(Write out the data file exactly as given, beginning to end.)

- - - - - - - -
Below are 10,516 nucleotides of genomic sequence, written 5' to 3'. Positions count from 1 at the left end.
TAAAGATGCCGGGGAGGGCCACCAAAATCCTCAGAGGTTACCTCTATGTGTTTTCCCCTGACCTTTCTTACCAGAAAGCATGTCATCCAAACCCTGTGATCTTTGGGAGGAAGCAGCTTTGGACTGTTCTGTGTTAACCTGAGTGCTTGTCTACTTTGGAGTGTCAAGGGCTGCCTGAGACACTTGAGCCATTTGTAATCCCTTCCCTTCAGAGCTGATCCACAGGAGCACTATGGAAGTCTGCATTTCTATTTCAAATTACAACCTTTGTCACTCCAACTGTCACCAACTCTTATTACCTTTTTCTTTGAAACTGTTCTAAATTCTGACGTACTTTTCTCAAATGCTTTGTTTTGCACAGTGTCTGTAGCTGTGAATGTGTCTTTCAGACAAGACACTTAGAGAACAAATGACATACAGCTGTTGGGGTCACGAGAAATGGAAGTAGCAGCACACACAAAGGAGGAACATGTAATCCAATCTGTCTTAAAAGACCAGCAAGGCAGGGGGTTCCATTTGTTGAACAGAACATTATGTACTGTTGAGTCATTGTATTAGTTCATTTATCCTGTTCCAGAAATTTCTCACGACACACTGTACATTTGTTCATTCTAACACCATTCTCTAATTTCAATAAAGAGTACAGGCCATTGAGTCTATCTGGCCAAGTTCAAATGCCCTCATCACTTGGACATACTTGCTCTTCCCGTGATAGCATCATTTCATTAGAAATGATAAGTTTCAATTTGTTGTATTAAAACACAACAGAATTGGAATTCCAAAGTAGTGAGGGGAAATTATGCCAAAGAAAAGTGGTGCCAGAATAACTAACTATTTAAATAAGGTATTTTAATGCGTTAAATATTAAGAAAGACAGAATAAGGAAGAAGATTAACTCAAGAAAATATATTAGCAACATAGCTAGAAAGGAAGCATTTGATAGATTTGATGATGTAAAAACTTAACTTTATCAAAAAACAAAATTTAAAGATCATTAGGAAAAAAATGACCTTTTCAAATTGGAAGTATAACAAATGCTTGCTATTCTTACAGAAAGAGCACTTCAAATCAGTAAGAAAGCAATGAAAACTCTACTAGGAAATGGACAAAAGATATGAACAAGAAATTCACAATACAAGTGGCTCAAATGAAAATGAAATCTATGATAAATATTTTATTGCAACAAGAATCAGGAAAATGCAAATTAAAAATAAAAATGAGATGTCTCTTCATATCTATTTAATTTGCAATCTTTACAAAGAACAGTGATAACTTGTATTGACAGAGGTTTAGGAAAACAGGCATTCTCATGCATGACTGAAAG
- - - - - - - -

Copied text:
Below are 10,516 nucleotides of genomic sequence, written 5' to 3'. Positions count from 1 at the left end.
TAAAGATGCCGGGGAGGGCCACCAAAATCCTCAGAGGTTACCTCTATGTGTTTTCCCCTGACCTTTCTTACCAGAAAGCATGTCATCCAAACCCTGTGATCTTTGGGAGGAAGCAGCTTTGGACTGTTCTGTGTTAACCTGAGTGCTTGTCTACTTTGGAGTGTCAAGGGCTGCCTGAGACACTTGAGCCATTTGTAATCCCTTCCCTTCAGAGCTGATCCACAGGAGCACTATGGAAGTCTGCATTTCTATTTCAAATTACAACCTTTGTCACTCCAACTGTCACCAACTCTTATTACCTTTTTCTTTGAAACTGTTCTAAATTCTGACGTACTTTTCTCAAATGCTTTGTTTTGCACAGTGTCTGTAGCTGTGAATGTGTCTTTCAGACAAGACACTTAGAGAACAAATGACATACAGCTGTTGGGGTCACGAGAAATGGAAGTAGCAGCACACACAAAGGAGGAACATGTAATCCAATCTGTCTTAAAAGACCAGCAAGGCAGGGGGTTCCATTTGTTGAACAGAACATTATGTACTGTTGAGTCATTGTATTAGTTCATTTATCCTGTTCCAGAAATTTCTCACGACACACTGTACATTTGTTCATTCTAACACCATTCTCTAATTTCAATAAAGAGTACAGGCCATTGAGTCTATCTGGCCAAGTTCAAATGCCCTCATCACTTGGACATACTTGCTCTTCCCGTGATAGCATCATTTCATTAGAAATGATAAGTTTCAATTTGTTGTATTAAAACACAACAGAATTGGAATTCCAAAGTAGTGAGGGGAAATTATGCCAAAGAAAAGTGGTGCCAGAATAACTAACTATTTAAATAAGGTATTTTAATGCGTTAAATATTAAGAAAGACAGAATAAGGAAGAAGATTAACTCAAGAAAATATATTAGCAACATAGCTAGAAAGGAAGCATTTGATAGATTTGATGATGTAAAAACTTAACTTTATCAAAAAACAAAATTTAAAGATCATTAGGAAAAAAATGACCTTTTCAAATTGGAAGTATAACAAATGCTTGCTATTCTTACAGAAAGAGCACTTCAAATCAGTAAGAAAGCAATGAAAACTCTACTAGGAAATGGACAAAAGATATGAACAAGAAATTCACAATACAAGTGGCTCAAATGAAAATGAAATCTATGATAAATATTTTATTGCAACAAGAATCAGGAAAATGCAAATTAAAAATAAAAATGAGATGTCTCTTCATATCTATTTAATTTGCAATCTTTACAAAGAACAGTGATAACTTGTATTGACAGAGGTTTAGGAAAACAGGCATTCTCATGCATGACTGAAAG